Neuroanatomical correlates of cognitive functioning in prodromal Huntington disease

Deborah L. Harrington, Dawei Liu, Megan M. Smith, James A. Mills, Jeffrey D. Long, Elizabeth H. Aylward, Jane S. Paulsen

Research output: Contribution to journalArticle

Abstract

Introduction: The brain mechanisms of cognitive impairment in prodromal Huntington disease (prHD) are not well understood. Although striatal atrophy correlates with some cognitive abilities, few studies of prHD have investigated whether cortical gray matter morphometry correlates in a regionally specific manner with functioning in different cognitive domains. This knowledge would inform the selection of cognitive measures for clinical trials that would be most sensitive to the target of a treatment intervention. Method: In this study, random forest analysis was used to identify neuroanatomical correlates of functioning in five cognitive domains including attention and information processing speed, working memory, verbal learning and memory, negative emotion recognition, and temporal processing. Participants included 325 prHD individuals with varying levels of disease progression and 119 gene-negative controls with a family history of HD. In intermediate analyses, we identified brain regions that showed significant differences between the prHD and the control groups in cortical thickness and striatal volume. Brain morphometry in these regions was then correlated with cognitive functioning in each of the domains in the prHD group using random forest methods. We hypothesized that different regional patterns of brain morphometry would be associated with performances in distinct cognitive domains. Results: The results showed that performances in different cognitive domains that are vulnerable to decline in prHD were correlated with regionally specific patterns of cortical and striatal morphometry. Putamen and/or caudate volumes were top-ranked correlates of performance across all cognitive domains, as was cortical thickness in regions related to the processing demands of each domain. Conclusions: The results underscore the importance of identifying structural magnetic resonance imaging (sMRI) markers of functioning in different cognitive domains, as their relative sensitivity depends on the extent to which processing is called upon by different brain networks. The findings have implications for identifying neuroimaging and cognitive outcome measures for use in clinical trials.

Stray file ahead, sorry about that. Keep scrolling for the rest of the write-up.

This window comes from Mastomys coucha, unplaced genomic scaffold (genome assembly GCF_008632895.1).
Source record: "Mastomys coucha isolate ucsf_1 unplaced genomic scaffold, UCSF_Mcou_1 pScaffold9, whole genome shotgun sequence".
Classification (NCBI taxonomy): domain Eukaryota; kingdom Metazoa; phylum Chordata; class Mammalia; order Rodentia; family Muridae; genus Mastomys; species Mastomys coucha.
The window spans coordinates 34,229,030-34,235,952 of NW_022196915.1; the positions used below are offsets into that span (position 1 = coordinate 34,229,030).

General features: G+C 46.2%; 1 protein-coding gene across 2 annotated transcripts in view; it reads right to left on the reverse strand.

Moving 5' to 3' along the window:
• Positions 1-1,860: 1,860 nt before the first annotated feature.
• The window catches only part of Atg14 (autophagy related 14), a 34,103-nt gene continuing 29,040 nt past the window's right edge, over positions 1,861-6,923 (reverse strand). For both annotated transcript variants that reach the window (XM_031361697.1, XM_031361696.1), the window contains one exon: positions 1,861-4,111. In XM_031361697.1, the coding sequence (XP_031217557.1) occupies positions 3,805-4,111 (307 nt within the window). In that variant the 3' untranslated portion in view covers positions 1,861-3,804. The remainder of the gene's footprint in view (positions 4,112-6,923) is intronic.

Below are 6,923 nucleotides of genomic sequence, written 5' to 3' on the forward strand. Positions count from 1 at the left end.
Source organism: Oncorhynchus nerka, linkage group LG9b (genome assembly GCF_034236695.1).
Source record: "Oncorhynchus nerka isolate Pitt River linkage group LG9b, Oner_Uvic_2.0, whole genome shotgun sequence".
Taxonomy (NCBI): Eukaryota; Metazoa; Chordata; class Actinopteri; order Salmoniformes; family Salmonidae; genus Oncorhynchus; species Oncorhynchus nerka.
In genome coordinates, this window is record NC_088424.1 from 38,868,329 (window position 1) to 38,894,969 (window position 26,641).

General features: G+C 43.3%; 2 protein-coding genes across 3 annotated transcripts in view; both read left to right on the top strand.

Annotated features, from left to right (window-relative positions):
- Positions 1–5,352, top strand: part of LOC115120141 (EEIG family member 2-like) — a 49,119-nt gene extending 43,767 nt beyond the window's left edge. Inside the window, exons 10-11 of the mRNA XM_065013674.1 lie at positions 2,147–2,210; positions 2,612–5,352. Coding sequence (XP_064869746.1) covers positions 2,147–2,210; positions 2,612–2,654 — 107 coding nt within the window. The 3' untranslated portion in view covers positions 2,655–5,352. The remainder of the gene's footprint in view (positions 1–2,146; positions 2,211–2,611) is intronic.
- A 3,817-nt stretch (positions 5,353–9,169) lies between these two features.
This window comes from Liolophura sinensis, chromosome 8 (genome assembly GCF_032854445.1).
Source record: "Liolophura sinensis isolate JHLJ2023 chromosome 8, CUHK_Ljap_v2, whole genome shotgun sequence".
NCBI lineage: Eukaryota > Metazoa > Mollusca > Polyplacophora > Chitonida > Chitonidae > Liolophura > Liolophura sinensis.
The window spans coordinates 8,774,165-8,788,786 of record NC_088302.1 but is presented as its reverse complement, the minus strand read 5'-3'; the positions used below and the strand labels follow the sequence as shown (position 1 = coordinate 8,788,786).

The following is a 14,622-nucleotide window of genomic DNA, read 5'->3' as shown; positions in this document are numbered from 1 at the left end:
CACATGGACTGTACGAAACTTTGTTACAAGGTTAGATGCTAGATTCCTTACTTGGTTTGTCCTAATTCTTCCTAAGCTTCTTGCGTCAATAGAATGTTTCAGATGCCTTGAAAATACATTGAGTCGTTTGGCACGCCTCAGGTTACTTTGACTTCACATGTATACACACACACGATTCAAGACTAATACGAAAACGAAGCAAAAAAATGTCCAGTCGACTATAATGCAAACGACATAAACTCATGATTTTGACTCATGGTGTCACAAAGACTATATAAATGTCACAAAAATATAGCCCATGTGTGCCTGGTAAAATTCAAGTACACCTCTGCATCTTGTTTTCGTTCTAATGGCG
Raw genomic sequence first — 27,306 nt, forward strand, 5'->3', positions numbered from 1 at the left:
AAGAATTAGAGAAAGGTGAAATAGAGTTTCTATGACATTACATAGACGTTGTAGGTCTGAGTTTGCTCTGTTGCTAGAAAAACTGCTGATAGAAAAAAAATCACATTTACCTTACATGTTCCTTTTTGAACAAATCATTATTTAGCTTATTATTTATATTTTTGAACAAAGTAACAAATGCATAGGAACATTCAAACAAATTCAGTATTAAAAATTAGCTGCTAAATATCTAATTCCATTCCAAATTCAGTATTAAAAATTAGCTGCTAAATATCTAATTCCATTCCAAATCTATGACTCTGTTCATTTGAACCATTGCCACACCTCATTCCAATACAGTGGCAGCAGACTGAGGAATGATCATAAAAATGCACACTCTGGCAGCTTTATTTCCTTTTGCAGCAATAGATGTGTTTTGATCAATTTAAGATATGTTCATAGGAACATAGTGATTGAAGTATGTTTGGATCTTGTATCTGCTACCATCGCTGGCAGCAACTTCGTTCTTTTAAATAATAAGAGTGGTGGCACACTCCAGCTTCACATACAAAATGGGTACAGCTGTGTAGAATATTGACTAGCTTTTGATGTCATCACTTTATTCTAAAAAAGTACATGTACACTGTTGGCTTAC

Original languageEnglish (US)
Pages (from-to)29-40
Number of pages12
JournalBrain and Behavior
Volume4
Issue number1
DOIs
StatePublished - Jan 2014
Externally publishedYes

Fingerprint

Huntington Disease
Corpus Striatum
Brain
Clinical Trials
Verbal Learning
Aptitude
Putamen
Automatic Data Processing
Short-Term Memory
Neuroimaging
Atrophy
Disease Progression
Emotions
Magnetic Resonance Imaging
Outcome Assessment (Health Care)
Control Groups
Genes

Keywords

  • Cognition
  • Magnetic resonance imaging
  • Prodromal Huntington disease

ASJC Scopus subject areas

  • Behavioral Neuroscience

Cite this

Harrington, D. L., Liu, D., Smith, M. M., Mills, J. A., Long, J. D., Aylward, E. H., & Paulsen, J. S. (2014). Neuroanatomical correlates of cognitive functioning in prodromal Huntington disease. Brain and Behavior, 4(1), 29-40. https://doi.org/10.1002/brb3.185

Neuroanatomical correlates of cognitive functioning in prodromal Huntington disease. / Harrington, Deborah L.; Liu, Dawei; Smith, Megan M.; Mills, James A.; Long, Jeffrey D.; Aylward, Elizabeth H.; Paulsen, Jane S.

In: Brain and Behavior, Vol. 4, No. 1, 01.2014, p. 29-40.

Research output: Contribution to journalArticle

Harrington, DL, Liu, D, Smith, MM, Mills, JA, Long, JD, Aylward, EH & Paulsen, JS 2014, 'Neuroanatomical correlates of cognitive functioning in prodromal Huntington disease', Brain and Behavior, vol. 4, no. 1, pp. 29-40. https://doi.org/10.1002/brb3.185
Harrington, Deborah L. ; Liu, Dawei ; Smith, Megan M. ; Mills, James A. ; Long, Jeffrey D. ; Aylward, Elizabeth H. ; Paulsen, Jane S. / Neuroanatomical correlates of cognitive functioning in prodromal Huntington disease. In: Brain and Behavior. 2014 ; Vol. 4, No. 1. pp. 29-40.
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